The economy is clearly on the right track, and the government is performing creditably, with no less than the International Monetary Fund (IMF) coming forward to stress that it has a “very optimistic” growth outlook on the Philippines because of the economy’s continued “impressive” performance.
Luis Breuer, chief of the IMF mission to the Philippines, has cited “the clear vision” of the administration’s economic team and commended the government’s plan to initiate a comprehensive tax reform program (CTRP), which the IMF sees as a vital component to sustain the economy’s growth momentum.
This underscores the high importance of Congress passing the CTRP soonest.
Debate on this issue should narrow down to the essentials. Delaying tactics being employed by certain groups—such as calling certain reforms as not being pro-poor—are deleterious and populist. The tax reform policy should be weighed on the balance of what will best improve or sustain national economic performance, from which all citizens and families will benefit. Stalling the reform because of the interests of certain groups should be forcefully rejected.
“The Philippine economy is quite impressive. It is one of the most dynamic economies in the world,” Breuer said in his meeting with Finance Secretary Carlos Dominguez and the other members of President Duterte’s economic team earlier this month.
Although the IMF has trimmed its growth forecast for the Philippines to 6.6 percent this year from a previous 2017 forecast of 6.8 percent on account of a slower-than-anticipated first quarter expansion, the lender said the country remains an economic “standout” amid global uncertainties.
“Overall, we are very optimistic on growth in the Philippines. It is true that for now, [the]growth projection was revised a little bit. The reason for that was basically math. Growth in the first quarter of the year was lower than anticipated… so the numerical average reduces the growth,” he explained. For 2018, IMF also trimmed its growth projection—to 6.8 percent from the previous 6.9 percent. Nevertheless, Breuer said the Philippines remains in a good place amid uncertainties brought about by US policies, China’s expected slowdown, Brexit concerns and geopolitical tensions. “In that ecosystem, the Philippines really stands out as a place that continues to do very well economically. Growth is very strong, At the same time, inflation is very low,” he said.
The IMF mission had sought the meeting with the economic managers to discuss the Philippine government’s priorities and the challenges that the country expects to meet in the face of global uncertainties.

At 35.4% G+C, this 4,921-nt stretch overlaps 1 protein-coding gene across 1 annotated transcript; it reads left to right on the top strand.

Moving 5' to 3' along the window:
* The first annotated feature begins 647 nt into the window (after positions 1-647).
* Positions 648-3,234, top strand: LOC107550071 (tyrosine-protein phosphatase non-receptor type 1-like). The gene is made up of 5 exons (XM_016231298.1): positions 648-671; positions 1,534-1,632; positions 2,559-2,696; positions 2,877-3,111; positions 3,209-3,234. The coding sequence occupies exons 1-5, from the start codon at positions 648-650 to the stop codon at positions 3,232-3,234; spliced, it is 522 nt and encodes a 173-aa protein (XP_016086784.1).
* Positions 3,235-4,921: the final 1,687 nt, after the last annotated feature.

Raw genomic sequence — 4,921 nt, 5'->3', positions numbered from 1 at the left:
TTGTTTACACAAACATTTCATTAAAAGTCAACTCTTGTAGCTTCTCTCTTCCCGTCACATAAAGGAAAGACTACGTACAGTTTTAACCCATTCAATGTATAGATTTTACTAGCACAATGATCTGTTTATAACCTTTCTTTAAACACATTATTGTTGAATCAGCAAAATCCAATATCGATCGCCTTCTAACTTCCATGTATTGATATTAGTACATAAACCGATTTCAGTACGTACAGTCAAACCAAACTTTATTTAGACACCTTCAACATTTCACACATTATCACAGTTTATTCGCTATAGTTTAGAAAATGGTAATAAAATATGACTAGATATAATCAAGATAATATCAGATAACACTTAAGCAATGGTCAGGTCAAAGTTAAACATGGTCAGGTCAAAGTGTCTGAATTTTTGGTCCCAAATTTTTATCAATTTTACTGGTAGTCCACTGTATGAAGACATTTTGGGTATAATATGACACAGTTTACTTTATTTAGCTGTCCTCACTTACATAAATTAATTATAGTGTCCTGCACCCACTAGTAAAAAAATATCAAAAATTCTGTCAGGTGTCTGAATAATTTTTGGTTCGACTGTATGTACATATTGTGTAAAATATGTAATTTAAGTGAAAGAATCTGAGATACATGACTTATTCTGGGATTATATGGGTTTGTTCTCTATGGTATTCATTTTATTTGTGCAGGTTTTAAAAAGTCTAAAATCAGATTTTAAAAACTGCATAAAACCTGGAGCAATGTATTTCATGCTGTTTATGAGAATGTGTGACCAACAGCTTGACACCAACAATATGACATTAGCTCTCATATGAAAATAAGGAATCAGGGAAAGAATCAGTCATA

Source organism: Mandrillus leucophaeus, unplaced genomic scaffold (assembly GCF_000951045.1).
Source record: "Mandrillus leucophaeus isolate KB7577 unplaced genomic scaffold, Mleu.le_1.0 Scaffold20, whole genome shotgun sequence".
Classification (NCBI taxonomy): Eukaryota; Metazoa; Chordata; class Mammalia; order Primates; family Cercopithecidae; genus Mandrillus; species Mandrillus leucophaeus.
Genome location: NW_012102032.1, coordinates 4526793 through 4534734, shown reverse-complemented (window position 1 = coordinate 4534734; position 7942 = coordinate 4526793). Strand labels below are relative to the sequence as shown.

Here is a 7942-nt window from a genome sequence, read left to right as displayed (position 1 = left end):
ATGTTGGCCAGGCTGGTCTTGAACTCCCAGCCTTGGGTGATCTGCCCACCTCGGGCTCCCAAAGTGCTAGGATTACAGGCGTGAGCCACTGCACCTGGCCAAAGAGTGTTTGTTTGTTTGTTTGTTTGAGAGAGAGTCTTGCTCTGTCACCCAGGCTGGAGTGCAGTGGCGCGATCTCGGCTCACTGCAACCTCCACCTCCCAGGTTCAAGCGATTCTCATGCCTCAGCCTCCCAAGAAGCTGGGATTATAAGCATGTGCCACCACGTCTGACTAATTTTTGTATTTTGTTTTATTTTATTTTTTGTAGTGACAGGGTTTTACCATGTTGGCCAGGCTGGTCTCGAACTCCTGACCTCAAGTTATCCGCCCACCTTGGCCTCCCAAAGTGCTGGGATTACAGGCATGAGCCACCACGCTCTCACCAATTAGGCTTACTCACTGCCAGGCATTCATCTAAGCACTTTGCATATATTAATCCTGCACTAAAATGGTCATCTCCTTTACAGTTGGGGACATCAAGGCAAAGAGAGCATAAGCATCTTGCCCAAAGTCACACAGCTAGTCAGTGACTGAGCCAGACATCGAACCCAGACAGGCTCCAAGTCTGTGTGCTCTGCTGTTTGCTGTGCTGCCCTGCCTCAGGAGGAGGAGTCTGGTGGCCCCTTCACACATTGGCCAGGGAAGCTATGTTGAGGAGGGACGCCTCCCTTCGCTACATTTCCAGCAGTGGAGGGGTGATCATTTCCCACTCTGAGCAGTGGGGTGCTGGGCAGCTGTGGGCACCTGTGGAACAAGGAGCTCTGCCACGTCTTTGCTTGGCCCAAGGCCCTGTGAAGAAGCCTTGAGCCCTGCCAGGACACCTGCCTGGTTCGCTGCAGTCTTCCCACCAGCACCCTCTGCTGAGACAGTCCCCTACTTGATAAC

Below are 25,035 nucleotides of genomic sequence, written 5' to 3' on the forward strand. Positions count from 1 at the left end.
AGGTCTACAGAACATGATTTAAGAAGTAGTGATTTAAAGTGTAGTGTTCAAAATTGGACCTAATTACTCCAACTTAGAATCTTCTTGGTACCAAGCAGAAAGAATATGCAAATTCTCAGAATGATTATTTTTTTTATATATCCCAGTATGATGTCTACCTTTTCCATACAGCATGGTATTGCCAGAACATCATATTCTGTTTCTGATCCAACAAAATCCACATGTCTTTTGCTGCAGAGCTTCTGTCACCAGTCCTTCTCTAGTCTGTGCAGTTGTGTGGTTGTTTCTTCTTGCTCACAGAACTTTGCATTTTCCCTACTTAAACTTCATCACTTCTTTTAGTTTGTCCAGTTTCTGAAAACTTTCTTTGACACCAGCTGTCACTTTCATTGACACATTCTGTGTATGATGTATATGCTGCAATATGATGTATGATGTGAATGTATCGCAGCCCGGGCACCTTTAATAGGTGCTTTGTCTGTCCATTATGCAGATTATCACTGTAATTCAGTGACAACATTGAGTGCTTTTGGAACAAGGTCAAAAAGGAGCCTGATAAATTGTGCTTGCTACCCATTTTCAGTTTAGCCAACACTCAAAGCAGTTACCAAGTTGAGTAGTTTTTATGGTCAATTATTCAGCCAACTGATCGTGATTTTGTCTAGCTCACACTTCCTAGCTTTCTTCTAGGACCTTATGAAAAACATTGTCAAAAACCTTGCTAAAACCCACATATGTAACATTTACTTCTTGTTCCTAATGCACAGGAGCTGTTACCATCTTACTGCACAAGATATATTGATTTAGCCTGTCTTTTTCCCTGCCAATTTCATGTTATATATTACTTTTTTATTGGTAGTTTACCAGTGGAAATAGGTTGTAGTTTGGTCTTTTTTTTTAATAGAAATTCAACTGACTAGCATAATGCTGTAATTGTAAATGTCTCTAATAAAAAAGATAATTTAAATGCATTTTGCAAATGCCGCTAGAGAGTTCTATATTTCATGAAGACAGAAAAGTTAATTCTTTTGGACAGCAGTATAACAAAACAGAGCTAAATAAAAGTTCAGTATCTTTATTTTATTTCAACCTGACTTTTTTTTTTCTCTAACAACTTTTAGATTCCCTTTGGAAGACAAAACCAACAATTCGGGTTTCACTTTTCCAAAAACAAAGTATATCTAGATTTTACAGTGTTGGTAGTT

The IMF mission also reiterated the IMF’s support for the Duterte administration’s CTRP. In the IMF’s view, tax reform and the government’s massive investments in infrastructure will yield even more positive results for the Philippine economy.
Dominguez explained why the government is taking advantage of the beneficial developments propping up the national economy in order to achieve the government’s vision of high and inclusive growth.
These beneficial factors include the current low-interest rate regime, a benign inflation rate, low oil prices, and the country’s “robust, young workforce.”
The government’s ambitious infrastructure strategy, which is codenamed ‘Build, Build, Build,’ is umbilically linked to the tax reform program.
The CTRP will raise additional revenues and at the same time correct the flaws, inequities and inefficiencies in the current system.
The government, through the proposed 2018 budget, will maintain fiscal stability through reforms in tax policy and administration, a manageable budget deficit and a prudent borrowing policy.
“Between now and 2022, the government looks toward improving the ratio of revenues to GDP from the current 15 percent to 17.7 percent in 2022. Tax revenues-to-GDP will increase from 13.7 percent in 2016 to 17 percent by 2022,” Dominguez said.
Dominguez assured lawmakers that despite the Duterte administration’s aggressive spending plan to close the infrastructure gap, the budget deficit will remain at an average of 3 percent of GDP between now and 2022.
This is doable, Dominguez said, because the national government aims to raise total revenues of P2.8 trillion, or 16.3 percent of GDP in 2018, which will include revenue measures of P133.8 billion.
With the yields from the revenue measures and the continued implementation of administrative reforms by revenue collecting agencies, the government expects revenues to grow by 17 percent in 2018, he said.
Above all, the economy will keep growing at a high and rapid pace.